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Transfer Loop-Carried Dependency to Local Memory

Loop-carried dependencies can adversely affect the loop initiation interval or II (refer to Pipelining Across Multiple Work Items). For a loop-carried dependency that you cannot remove, improve the II by moving the array with the loop-carried dependency from global memory to local memory.
Consider the following example:
1 constexpr int N = 128; 2 queue.submit([&](handler &cgh) { auto A = A_buf.get_access<access::mode::read_write>(cgh); 4 cgh.single_task<class unoptimized>([=]() { 5 for (unsigned i = 0; i < N; i++) 6 A[N-i] = A[i]; 7 } 8 }); 9 });
Global memory accesses have long latencies. In this example, the loop-carried dependency on the array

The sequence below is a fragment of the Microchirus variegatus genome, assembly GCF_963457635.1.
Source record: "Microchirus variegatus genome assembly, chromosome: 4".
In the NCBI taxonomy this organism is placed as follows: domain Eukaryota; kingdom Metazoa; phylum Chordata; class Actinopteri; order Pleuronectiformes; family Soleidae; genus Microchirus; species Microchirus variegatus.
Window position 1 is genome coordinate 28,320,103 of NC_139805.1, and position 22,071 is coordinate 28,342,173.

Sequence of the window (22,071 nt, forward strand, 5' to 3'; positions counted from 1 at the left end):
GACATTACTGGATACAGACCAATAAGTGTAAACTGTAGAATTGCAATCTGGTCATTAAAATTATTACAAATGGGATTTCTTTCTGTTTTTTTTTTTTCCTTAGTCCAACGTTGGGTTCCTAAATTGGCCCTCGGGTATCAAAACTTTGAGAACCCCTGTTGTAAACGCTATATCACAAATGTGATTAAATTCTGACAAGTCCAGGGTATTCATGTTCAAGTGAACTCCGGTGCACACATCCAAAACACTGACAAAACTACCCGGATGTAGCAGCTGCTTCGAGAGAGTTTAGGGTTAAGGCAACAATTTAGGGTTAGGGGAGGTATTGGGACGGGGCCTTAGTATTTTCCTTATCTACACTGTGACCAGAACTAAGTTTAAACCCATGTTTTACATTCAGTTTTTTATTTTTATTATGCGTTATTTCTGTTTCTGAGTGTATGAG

A[i]
causes long latency. The optimization report reflects this latency with an II of 185. To reduce the II value by transferring the loop-carried dependency from global memory to local memory, perform the following tasks:
  1. Copy the array with the loop-carried dependency to local memory. In this example, array 
    A[i]
     becomes array 
    B[i]
     in local memory.
  2. Execute the loop with the loop-carried dependence on array 
    B[i]
    .
  3. Copy the array back to global memory.
When you transfer array 
A[i]
 to local memory and it becomes array 
B[i]
, the loop-carried dependency is now on 
B[i]
. Because local memory has a much lower latency than global memory, the II value improves.
Following is the restructured kernel
optimized
:
1 constexpr int N = 128; 2 queue.submit([&](handler &cgh) { 3 auto A = A_buf.get_access<access::mode::read_write>(cgh); 4 cgh.single_task<class optimized>([=]() { 5 int B[N]; 6 7 for (unsigned i = 0; i < N; i++) 8 B[i] = A[i]; 9 10 for (unsigned i = 0; i < N; i++) 11 B[N-i] = B[i]; 12 13 for (unsigned i = 0; i < N; i++) 14 A[i] = B[i]; 15 }); 16 });

Product and Performance Information

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Performance varies by use, configuration and other factors. Learn more at www.Intel.com/PerformanceIndex.